Arlene C. Fernández is a doctoral student and Research Fellow at the University of Pennsylvania Annenberg School for Communication. Her research interests include diasporic cultures, discursive racial and class formations, decoloniality, and visual communication in urban space and place. She is currently exploring Latina/o/x racialization and ways that racialized experiences and related counter-hegemonic practices are informed by, manifested through, and discursively formed in media and digital spaces, particularly in the current sociopolitical moment. As a mediamaker, she is committed to the idea that multimodal approaches to research can serve as vehicles for public engagement and translation, and as spaces for cultural reimaginings that center those at the margins.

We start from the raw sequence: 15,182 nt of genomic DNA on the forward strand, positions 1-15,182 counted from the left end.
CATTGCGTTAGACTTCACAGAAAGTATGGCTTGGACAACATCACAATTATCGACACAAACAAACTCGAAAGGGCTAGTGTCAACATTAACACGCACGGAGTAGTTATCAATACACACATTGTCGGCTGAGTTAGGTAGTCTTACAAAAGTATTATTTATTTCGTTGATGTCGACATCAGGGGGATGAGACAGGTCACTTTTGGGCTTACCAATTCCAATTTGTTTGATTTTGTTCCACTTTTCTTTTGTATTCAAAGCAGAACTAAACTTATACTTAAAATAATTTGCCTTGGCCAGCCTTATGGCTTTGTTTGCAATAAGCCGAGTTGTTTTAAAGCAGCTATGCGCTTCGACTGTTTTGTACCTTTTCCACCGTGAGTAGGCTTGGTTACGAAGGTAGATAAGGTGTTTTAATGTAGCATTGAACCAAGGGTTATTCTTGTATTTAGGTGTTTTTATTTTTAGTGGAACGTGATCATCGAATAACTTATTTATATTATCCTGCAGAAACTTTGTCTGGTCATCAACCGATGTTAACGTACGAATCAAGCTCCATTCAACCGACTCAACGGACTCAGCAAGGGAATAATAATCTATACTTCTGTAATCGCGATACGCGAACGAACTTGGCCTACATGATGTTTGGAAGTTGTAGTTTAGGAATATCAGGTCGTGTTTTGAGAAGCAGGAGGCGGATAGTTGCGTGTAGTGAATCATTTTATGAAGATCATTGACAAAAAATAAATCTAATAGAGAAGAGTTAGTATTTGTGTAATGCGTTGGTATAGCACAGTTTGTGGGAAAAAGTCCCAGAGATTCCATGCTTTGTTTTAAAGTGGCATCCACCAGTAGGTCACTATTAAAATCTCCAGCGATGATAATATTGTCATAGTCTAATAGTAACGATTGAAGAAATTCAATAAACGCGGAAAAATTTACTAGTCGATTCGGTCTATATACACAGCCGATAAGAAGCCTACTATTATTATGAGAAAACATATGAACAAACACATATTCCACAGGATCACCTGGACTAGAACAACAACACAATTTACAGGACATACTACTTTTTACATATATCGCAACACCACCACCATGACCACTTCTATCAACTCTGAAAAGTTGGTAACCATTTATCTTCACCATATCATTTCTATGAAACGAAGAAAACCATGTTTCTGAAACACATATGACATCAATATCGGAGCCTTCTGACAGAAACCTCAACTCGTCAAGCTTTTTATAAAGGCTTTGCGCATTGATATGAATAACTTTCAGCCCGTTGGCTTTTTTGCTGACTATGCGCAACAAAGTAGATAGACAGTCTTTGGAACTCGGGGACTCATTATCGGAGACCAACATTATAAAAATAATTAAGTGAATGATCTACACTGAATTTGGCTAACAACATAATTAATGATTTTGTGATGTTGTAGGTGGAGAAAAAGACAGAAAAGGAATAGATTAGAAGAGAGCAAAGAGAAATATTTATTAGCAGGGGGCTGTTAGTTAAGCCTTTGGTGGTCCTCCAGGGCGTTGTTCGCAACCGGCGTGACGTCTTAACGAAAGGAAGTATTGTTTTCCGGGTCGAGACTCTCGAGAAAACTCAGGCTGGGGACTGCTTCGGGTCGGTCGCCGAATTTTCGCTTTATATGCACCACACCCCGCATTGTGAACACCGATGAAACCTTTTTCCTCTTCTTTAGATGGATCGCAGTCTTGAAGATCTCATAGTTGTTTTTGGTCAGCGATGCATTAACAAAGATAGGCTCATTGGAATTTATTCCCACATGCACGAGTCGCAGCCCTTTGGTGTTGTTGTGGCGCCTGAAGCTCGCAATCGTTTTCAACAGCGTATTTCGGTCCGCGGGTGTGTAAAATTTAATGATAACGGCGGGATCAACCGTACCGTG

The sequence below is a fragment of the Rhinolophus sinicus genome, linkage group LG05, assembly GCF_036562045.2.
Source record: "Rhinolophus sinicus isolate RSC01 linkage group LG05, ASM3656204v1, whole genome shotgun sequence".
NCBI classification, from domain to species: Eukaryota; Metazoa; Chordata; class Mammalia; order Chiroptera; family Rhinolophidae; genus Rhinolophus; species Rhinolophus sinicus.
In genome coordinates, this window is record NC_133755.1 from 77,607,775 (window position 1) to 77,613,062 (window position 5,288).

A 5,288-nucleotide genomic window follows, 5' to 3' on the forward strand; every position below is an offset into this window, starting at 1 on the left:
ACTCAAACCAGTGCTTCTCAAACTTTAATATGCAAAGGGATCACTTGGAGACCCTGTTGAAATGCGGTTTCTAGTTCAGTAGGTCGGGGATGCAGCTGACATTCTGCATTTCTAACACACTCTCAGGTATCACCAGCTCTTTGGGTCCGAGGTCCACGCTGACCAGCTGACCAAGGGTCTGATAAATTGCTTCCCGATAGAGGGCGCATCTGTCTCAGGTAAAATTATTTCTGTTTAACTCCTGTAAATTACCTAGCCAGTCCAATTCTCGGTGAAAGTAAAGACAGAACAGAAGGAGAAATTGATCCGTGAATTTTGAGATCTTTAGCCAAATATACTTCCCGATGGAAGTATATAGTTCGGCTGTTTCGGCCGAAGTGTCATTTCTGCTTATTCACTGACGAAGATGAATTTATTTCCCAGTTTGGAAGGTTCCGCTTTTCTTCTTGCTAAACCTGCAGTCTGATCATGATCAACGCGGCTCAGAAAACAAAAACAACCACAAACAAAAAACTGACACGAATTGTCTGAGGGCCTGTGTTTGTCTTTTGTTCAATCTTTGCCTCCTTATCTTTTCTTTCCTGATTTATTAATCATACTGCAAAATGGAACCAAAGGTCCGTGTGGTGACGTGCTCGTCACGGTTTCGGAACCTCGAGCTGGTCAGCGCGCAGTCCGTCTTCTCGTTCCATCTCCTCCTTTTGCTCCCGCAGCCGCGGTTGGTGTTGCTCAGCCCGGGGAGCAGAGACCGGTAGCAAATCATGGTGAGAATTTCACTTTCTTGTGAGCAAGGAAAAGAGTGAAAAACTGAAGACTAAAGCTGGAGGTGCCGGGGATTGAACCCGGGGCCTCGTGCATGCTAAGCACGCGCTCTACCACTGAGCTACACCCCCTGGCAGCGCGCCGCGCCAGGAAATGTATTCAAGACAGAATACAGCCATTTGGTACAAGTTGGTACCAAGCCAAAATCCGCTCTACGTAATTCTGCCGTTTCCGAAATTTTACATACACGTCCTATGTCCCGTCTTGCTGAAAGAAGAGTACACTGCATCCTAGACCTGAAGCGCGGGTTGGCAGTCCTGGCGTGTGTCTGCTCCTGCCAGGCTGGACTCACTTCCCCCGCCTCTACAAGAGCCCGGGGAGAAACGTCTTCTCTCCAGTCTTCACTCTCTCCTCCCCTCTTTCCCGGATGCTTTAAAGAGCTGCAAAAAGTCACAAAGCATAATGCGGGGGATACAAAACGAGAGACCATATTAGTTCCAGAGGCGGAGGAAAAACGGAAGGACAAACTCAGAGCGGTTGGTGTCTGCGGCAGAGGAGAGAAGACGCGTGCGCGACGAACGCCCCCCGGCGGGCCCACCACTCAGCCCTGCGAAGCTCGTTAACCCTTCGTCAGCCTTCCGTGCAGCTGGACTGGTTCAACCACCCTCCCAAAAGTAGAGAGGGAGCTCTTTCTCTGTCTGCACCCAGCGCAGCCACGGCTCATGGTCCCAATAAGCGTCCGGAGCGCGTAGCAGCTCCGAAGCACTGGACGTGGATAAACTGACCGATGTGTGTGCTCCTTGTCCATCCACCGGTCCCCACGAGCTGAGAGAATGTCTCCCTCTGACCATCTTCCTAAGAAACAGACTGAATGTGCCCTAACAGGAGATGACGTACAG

UCF/IAMCR Urban Communication Research Grant Honorary Mention for 2019
From the tag to the #hashtag: Street art, Instagram, and gentrification